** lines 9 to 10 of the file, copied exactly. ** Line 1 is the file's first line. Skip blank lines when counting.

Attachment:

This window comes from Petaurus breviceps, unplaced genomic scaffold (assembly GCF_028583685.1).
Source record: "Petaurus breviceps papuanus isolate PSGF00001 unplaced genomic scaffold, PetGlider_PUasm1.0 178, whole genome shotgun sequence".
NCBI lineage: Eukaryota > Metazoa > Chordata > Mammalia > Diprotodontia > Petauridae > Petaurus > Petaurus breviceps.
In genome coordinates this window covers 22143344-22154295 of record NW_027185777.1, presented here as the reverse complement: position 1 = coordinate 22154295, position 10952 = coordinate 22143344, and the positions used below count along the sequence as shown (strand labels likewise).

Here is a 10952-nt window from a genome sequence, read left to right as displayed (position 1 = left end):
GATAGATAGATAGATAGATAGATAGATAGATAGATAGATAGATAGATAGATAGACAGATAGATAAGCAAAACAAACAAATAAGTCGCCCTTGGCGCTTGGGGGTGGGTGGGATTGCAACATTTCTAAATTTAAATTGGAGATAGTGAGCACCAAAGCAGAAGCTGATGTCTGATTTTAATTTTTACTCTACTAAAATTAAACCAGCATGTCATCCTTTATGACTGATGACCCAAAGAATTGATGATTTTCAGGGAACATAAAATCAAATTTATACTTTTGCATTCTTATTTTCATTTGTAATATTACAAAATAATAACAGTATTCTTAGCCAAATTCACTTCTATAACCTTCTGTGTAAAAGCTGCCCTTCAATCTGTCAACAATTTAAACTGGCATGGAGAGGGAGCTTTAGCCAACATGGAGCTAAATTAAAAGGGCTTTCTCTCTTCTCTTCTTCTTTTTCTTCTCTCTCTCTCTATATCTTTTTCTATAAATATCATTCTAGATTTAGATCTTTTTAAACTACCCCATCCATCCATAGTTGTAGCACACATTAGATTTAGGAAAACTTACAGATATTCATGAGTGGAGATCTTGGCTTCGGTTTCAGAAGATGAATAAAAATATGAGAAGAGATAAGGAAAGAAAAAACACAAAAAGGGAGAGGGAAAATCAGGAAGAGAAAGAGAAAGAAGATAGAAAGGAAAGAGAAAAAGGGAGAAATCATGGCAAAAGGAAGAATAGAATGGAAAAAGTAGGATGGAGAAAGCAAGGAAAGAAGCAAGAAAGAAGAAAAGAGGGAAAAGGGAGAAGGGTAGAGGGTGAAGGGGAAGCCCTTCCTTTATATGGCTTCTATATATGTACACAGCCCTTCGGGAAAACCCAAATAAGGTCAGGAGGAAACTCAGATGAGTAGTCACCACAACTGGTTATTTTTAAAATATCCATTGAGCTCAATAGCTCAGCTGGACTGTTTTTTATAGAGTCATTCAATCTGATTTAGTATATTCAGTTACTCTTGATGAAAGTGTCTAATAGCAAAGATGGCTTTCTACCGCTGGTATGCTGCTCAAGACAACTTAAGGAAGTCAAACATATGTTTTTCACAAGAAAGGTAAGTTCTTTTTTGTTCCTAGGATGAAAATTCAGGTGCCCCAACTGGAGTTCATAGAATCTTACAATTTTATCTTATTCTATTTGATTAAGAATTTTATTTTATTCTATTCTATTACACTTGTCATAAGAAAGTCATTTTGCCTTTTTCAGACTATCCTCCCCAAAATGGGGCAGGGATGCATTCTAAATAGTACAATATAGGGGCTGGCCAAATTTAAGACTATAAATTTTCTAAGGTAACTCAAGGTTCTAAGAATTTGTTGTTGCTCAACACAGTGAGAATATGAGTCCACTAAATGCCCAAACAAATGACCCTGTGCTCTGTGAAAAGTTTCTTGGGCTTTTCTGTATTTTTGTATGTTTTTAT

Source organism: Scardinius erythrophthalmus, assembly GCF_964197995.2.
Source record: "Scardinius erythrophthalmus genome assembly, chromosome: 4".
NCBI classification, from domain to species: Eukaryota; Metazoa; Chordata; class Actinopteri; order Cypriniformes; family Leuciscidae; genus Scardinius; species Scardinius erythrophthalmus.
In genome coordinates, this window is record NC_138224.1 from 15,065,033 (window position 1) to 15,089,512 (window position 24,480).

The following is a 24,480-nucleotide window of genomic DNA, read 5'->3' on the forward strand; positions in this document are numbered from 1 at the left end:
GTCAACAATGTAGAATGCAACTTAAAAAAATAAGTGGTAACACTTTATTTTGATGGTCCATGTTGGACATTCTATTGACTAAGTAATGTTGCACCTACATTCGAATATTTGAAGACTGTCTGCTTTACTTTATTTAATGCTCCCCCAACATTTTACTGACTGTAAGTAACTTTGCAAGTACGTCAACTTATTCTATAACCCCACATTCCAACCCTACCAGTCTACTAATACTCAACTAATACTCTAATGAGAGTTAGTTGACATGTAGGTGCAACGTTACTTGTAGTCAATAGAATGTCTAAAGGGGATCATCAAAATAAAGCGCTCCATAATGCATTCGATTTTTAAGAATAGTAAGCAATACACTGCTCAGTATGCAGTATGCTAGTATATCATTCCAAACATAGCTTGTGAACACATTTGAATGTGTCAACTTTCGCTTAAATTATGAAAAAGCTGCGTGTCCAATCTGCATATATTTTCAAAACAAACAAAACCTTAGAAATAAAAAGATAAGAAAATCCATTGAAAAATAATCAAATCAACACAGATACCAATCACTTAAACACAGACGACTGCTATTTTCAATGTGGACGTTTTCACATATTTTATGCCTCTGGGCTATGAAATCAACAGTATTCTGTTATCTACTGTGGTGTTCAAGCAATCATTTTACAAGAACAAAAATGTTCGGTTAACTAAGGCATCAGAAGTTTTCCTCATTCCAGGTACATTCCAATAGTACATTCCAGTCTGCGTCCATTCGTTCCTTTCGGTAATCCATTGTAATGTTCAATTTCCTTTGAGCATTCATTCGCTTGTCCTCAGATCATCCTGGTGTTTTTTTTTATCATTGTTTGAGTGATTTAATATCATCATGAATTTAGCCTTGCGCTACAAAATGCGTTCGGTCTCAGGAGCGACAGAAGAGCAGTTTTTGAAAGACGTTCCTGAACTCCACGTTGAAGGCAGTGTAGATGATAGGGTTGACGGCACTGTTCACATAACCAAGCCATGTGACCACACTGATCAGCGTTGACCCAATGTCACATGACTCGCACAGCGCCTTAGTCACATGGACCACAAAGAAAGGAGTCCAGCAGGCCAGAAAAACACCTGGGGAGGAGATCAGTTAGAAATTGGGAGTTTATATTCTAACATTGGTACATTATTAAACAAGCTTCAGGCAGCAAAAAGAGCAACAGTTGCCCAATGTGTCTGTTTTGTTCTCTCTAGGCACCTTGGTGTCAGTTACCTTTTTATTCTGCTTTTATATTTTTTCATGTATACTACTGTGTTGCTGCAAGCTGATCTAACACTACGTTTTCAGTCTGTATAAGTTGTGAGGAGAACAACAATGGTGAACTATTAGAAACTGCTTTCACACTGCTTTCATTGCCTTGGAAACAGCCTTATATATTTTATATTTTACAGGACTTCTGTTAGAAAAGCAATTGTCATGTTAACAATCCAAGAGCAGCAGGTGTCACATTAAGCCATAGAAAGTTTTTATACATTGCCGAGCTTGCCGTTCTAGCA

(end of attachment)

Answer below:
NCBI classification, from domain to species: Eukaryota; Metazoa; Chordata; class Actinopteri; order Cypriniformes; family Leuciscidae; genus Scardinius; species Scardinius erythrophthalmus.
In genome coordinates, this window is record NC_138224.1 from 15,065,033 (window position 1) to 15,089,512 (window position 24,480).